Should I Buy an Electric Car?



September 2022

With more EVs on UK roads than ever before, many drivers are now considering making the switch to an electric car. However, swapping to electric-only can be daunting when you’re used to driving a petrol or diesel vehicle.


We’ve created this guide to help you decide whether an electric car is for you, covering all of the pros and cons of owning an electric vehicle. 



Pros & Cons of Electric Cars


As with anything, there are pros and cons to owning and driving an electric car. Below, we outline both and provide options for countering any cons.




Benefits of Electric Cars


The surge in the popularity of electric cars is a sign of the many benefits they offer, including:


1. Electric cars are cheaper in the long term.


Compared to fuelling a petrol or diesel car, electric cars are significantly cheaper to run. According to Pod Point, it costs between 1p and 10p per mile to charge an electric car, equating to some serious savings on fuel costs. Find out more about how much it costs to charge an electric car in our guide.


Because electric cars are greener and generate lower emissions, it means you could also save money on road tax and avoid paying congestion charges. Not only that but the fewer moving parts in an EV means maintenance costs are reduced, as parts are less likely to fail due to wear and tear.


While the initial purchase price of an EV may be higher, long-term savings can make owning an electric car more affordable. Read more in our guide to the cost of electric cars.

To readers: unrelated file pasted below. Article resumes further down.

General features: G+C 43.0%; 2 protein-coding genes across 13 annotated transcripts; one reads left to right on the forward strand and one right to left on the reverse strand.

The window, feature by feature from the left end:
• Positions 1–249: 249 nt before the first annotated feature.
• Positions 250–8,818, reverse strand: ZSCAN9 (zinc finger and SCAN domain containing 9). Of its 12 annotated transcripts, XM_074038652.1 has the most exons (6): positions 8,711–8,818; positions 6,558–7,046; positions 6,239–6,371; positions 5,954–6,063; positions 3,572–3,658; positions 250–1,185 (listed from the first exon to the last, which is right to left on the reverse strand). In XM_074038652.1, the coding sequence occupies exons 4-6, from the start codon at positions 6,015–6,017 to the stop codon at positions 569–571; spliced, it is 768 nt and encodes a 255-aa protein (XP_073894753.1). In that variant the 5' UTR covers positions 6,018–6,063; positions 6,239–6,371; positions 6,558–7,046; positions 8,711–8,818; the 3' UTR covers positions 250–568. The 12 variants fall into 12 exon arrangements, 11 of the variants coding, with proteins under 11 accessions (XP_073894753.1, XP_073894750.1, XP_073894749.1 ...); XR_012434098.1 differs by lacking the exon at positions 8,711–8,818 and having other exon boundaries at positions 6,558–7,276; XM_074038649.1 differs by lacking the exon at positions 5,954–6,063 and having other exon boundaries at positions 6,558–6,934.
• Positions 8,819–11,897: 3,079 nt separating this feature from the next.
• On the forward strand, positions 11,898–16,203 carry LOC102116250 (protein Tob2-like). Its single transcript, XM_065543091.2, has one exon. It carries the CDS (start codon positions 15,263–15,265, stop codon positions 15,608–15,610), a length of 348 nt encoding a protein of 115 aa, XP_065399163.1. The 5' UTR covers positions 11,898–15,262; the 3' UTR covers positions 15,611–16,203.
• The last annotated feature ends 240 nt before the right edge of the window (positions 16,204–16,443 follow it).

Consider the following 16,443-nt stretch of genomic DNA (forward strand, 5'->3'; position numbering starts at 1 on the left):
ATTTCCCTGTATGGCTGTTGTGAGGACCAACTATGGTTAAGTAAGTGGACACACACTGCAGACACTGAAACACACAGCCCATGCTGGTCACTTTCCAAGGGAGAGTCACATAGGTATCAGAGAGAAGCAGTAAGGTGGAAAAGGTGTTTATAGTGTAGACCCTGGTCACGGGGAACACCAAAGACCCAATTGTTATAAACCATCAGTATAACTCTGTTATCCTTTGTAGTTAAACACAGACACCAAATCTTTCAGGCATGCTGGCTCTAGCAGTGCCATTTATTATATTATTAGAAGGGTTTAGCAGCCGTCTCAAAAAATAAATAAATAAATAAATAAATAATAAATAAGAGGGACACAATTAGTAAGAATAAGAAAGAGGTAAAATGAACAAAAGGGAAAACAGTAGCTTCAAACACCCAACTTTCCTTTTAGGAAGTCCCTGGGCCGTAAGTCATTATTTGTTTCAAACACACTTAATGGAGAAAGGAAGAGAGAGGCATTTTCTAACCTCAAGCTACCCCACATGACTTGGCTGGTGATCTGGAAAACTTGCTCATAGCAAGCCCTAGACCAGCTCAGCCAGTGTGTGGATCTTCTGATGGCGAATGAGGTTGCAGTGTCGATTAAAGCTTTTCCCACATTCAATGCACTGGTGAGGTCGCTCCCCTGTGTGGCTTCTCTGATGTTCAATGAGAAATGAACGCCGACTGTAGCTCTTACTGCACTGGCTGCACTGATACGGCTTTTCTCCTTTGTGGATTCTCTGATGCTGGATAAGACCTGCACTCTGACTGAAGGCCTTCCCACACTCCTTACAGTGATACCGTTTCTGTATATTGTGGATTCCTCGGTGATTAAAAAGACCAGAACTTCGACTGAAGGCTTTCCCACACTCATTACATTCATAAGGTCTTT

2. EVs are better for the environment.


Electric cars are greener than petrol or diesel cars. Traditional combustion engines run on fossil fuels, whereas an EV stores an electric charge in a lithium-ion battery. As electricity is a renewable energy source, this is a greener alternative to traditionally fuelled vehicles. 


Unlike cars with a combustion engine, EVs produce zero tailpipe emissions, which means fewer greenhouse gases are released into the atmosphere which can contribute to air pollution and global warming. 


Another benefit of electric cars is that they’re more efficient with the energy they do use. It’s estimated that 70% of the power produced by an EV battery makes it to the wheels of the car, compared to just 20% in a traditional combustion engine.



3. Electric cars can be more convenient than traditionally fuelled vehicles.


If you’ve parked in the city centre or at a multistorey car park recently, you're likely to have driven past designated electric car parking spaces. These spaces are complete with charging points, so you can top up your car’s charge as you go about your day. In some cases, such as at supermarkets, free charging is available.


Likewise, if your car is running low on petrol or diesel, you may need to go out of your way to fill up, maybe even setting off for your journey earlier. EVs are more convenient in that you can charge them from home. Charge them overnight and wake to a fully charged car ready to go.



4. Electric cars hold their own in the performance stakes. 


As with any new technology, EVs have been refined over time. While they once had a reputation for being slower and more sluggish than their petrol or diesel counterparts, this is now a thing of the past. 


Today, electric vehicles offer impressive torque and acceleration, and in some cases can outperform cars with a traditional combustion engine. This is because the automatic transmission found in EVs delivers power directly to the wheels, while fewer moving parts support efficient energy transfer too.